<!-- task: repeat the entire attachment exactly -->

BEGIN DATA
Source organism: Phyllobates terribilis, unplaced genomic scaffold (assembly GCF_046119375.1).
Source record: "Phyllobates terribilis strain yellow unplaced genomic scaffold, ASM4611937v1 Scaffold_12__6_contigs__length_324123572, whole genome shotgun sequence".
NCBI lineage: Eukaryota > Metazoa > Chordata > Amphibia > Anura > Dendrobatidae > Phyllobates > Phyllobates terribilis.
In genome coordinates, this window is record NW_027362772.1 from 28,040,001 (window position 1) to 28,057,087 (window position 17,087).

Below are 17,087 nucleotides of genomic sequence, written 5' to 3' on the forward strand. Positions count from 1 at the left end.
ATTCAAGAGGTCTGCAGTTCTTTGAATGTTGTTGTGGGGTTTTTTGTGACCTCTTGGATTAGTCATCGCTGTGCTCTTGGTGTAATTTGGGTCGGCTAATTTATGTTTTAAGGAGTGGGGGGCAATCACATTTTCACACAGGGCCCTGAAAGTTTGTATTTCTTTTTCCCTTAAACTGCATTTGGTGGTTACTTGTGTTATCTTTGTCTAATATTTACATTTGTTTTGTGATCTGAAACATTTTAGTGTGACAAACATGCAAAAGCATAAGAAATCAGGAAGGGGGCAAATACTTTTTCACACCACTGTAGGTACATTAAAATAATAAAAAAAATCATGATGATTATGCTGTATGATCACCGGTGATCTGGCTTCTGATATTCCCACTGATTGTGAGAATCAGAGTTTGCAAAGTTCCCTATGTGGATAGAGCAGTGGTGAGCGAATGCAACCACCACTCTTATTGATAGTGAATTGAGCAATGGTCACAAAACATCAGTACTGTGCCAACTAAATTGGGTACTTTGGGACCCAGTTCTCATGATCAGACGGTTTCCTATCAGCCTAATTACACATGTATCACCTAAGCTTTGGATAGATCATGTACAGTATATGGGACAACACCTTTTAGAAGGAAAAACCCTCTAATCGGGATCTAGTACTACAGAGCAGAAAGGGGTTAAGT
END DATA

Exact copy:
Source organism: Phyllobates terribilis, unplaced genomic scaffold (assembly GCF_046119375.1).
Source record: "Phyllobates terribilis strain yellow unplaced genomic scaffold, ASM4611937v1 Scaffold_12__6_contigs__length_324123572, whole genome shotgun sequence".
NCBI lineage: Eukaryota > Metazoa > Chordata > Amphibia > Anura > Dendrobatidae > Phyllobates > Phyllobates terribilis.
In genome coordinates, this window is record NW_027362772.1 from 28,040,001 (window position 1) to 28,057,087 (window position 17,087).

Below are 17,087 nucleotides of genomic sequence, written 5' to 3' on the forward strand. Positions count from 1 at the left end.
ATTCAAGAGGTCTGCAGTTCTTTGAATGTTGTTGTGGGGTTTTTTGTGACCTCTTGGATTAGTCATCGCTGTGCTCTTGGTGTAATTTGGGTCGGCTAATTTATGTTTTAAGGAGTGGGGGGCAATCACATTTTCACACAGGGCCCTGAAAGTTTGTATTTCTTTTTCCCTTAAACTGCATTTGGTGGTTACTTGTGTTATCTTTGTCTAATATTTACATTTGTTTTGTGATCTGAAACATTTTAGTGTGACAAACATGCAAAAGCATAAGAAATCAGGAAGGGGGCAAATACTTTTTCACACCACTGTAGGTACATTAAAATAATAAAAAAAATCATGATGATTATGCTGTATGATCACCGGTGATCTGGCTTCTGATATTCCCACTGATTGTGAGAATCAGAGTTTGCAAAGTTCCCTATGTGGATAGAGCAGTGGTGAGCGAATGCAACCACCACTCTTATTGATAGTGAATTGAGCAATGGTCACAAAACATCAGTACTGTGCCAACTAAATTGGGTACTTTGGGACCCAGTTCTCATGATCAGACGGTTTCCTATCAGCCTAATTACACATGTATCACCTAAGCTTTGGATAGATCATGTACAGTATATGGGACAACACCTTTTAGAAGGAAAAACCCTCTAATCGGGATCTAGTACTACAGAGCAGAAAGGGGTTAAGT